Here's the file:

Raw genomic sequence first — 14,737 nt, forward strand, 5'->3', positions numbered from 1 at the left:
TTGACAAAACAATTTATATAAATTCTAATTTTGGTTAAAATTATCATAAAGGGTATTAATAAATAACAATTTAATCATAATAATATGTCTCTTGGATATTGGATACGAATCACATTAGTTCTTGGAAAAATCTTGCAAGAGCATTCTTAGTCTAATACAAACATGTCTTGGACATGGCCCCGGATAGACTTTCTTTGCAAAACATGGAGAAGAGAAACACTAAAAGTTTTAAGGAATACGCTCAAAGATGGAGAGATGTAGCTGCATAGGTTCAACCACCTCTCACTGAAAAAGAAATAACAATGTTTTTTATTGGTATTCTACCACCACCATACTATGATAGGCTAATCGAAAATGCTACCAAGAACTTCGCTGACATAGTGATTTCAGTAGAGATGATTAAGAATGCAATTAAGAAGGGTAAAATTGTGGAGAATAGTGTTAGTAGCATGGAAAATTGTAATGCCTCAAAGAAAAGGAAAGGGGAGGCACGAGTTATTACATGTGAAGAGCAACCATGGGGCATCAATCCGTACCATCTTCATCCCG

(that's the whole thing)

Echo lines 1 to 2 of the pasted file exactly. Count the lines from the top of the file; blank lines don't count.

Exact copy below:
Raw genomic sequence first — 14,737 nt, forward strand, 5'->3', positions numbered from 1 at the left:
TTGACAAAACAATTTATATAAATTCTAATTTTGGTTAAAATTATCATAAAGGGTATTAATAAATAACAATTTAATCATAATAATATGTCTCTTGGATATTGGATACGAATCACATTAGTTCTTGGAAAAATCTTGCAAGAGCATTCTTAGTCTAATACAAACATGTCTTGGACATGGCCCCGGATAGACTTTCTTTGCAAAACATGGAGAAGAGAAACACTAAAAGTTTTAAGGAATACGCTCAAAGATGGAGAGATGTAGCTGCATAGGTTCAACCACCTCTCACTGAAAAAGAAATAACAATGTTTTTTATTGGTATTCTACCACCACCATACTATGATAGGCTAATCGAAAATGCTACCAAGAACTTCGCTGACATAGTGATTTCAGTAGAGATGATTAAGAATGCAATTAAGAAGGGTAAAATTGTGGAGAATAGTGTTAGTAGCATGGAAAATTGTAATGCCTCAAAGAAAAGGAAAGGGGAGGCACGAGTTATTACATGTGAAGAGCAACCATGGGGCATCAATCCGTACCATCTTCATCCCG